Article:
Punishments for Federal Mortgage Fraud in New York
Mortgage fraud is a serious crime that can lead to severe punishments at both the state and federal level in New York. This type of fraud involves intentionally providing false or misleading information on mortgage applications and documents in order to obtain mortgage loans or make illegal profits.
Penalties for Federal Mortgage Fraud
The potential sentences for being convicted of federal mortgage fraud charges include:
- Up to 30 years in federal prison for bank fraud, mail fraud, or wire fraud. The judge determines the exact number of years based on factors like the scope of the fraud and the defendant’s role. Harsher sentences are likely for large-scale schemes and leaders/organizers.
- Fines up to $1 million for bank fraud, mail fraud, or wire fraud. The judge determines the exact fine amount based on factors like the scope of the fraud and whether illegal profits were made.
- Restitution to compensate victims for losses caused by the fraud. The judge determines the restitution amount based on factors like the number of victims and extent of losses.
- 5 years of supervised release after serving prison time. Violating release conditions can result in more jail time.
- Civil penalties from other federal agencies related to the mortgage fraud. For example, the SEC may impose fines for securities violations.
Judges consider the Federal Sentencing Guidelines and factors like the defendant’s criminal history when determining exact sentences within the maximums. Plea agreements may result in prosecutors recommending more lenient sentences.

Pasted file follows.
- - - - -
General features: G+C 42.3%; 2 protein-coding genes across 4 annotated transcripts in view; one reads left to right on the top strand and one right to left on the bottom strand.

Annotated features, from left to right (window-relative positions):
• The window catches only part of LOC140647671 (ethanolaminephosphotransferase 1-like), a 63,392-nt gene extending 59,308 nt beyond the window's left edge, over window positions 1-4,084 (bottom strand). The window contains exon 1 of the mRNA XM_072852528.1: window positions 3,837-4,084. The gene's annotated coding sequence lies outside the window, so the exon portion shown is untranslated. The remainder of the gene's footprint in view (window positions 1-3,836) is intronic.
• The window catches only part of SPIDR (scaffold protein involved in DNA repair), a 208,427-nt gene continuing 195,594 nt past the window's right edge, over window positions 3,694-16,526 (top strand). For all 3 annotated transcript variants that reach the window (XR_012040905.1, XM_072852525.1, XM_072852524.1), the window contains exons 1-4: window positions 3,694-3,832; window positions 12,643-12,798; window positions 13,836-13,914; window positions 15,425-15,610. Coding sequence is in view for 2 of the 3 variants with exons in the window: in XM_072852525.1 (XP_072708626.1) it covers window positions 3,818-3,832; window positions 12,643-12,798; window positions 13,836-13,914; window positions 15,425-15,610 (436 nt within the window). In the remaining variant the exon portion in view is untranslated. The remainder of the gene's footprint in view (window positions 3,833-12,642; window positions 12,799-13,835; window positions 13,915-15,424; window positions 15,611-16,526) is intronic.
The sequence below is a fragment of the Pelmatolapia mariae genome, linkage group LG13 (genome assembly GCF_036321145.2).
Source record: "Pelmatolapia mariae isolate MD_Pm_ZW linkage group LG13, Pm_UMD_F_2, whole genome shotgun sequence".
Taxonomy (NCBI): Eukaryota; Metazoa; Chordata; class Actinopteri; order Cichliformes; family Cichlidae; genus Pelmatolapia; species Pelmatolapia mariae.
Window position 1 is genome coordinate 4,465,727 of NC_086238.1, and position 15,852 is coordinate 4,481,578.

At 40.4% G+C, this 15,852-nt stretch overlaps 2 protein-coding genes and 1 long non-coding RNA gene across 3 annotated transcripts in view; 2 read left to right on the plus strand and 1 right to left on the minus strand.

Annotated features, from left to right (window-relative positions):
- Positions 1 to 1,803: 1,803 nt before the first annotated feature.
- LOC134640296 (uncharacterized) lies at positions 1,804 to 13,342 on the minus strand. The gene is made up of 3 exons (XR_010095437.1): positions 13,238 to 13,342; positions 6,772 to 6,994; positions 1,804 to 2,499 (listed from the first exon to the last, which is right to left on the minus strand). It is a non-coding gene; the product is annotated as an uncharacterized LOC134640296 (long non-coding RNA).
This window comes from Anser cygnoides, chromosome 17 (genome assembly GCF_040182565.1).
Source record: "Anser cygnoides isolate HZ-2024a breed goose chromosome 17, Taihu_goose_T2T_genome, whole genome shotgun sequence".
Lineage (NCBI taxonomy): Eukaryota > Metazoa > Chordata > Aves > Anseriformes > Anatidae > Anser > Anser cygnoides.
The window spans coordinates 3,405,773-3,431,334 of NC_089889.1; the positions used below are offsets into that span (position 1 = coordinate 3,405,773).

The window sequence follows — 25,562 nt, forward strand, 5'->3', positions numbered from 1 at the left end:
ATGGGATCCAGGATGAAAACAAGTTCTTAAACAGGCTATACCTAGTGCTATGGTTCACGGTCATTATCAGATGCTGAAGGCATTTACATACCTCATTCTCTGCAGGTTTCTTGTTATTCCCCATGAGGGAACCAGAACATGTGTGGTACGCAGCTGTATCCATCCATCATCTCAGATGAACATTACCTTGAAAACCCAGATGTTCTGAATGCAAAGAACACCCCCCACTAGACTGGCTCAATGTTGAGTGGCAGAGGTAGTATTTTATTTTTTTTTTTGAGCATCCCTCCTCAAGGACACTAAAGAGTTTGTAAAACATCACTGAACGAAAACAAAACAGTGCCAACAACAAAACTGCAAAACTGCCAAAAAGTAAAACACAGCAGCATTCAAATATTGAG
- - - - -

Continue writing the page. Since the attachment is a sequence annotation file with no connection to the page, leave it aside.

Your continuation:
Defenses Against Federal Mortgage Fraud Charges
There are several possible defenses that may be raised against federal mortgage fraud allegations6:
- Lack of intent – Prosecutors must prove you knowingly and intentionally committed fraud. You can argue you did not act with intent or knowledge of wrongdoing.
- Lack of materiality – Prosecutors must show false statements were material or relevant to the lender’s decision. You can argue the statements were not important or relied upon by the lender.
- Lack of jurisdiction – Federal mortgage fraud laws require interstate activities like mail or wires being used. You can argue your conduct was strictly in-state.
- Statute of limitations – Prosecutors normally must charge within 10 years for federal fraud crimes. You can argue the statute expired before charges were filed.
- Coercion/duress – These can potentially excuse criminal conduct in limited circumstances, like threats endangering your life.
- Entrapment – This is when law enforcement induced you to commit an offense you otherwise would not have.
An experienced federal mortgage fraud defense lawyer can assess the evidence and determine if any viable defenses may apply in your specific case.
New York State Mortgage Fraud Laws
In addition to federal laws, mortgage fraud can also be prosecuted at the state level in New York under the penal code3:
- Residential mortgage fraud – This covers making intentional false statements or concealing facts on mortgage loan applications for residential properties.
- Mortgage fraud – This covers schemes to defraud mortgage lenders like inflated appraisals, straw buyers, etc.
Penalties under New York law vary based on the value involved in the fraud5:
- Class B felony – Up to 25 years in prison and a fine up to double the amount obtained by the fraud for schemes involving over $1 million.
- Class C felony – Up to 15 years in prison and a fine up to double the amount obtained by the fraud for schemes involving over $50,000.
- Class D felony – Up to 7 years in prison and a fine up to double the amount obtained by the fraud for schemes involving over $3,000.
- Class E felony – Up to 4 years in prison and a fine up to double the amount obtained by the fraud for schemes involving over $1,000.
- Class A misdemeanor – Up to 1 year in jail and a fine up to double the amount obtained for schemes under $1,000.
Prosecutors can charge both federal and state offenses for the same mortgage fraud conduct.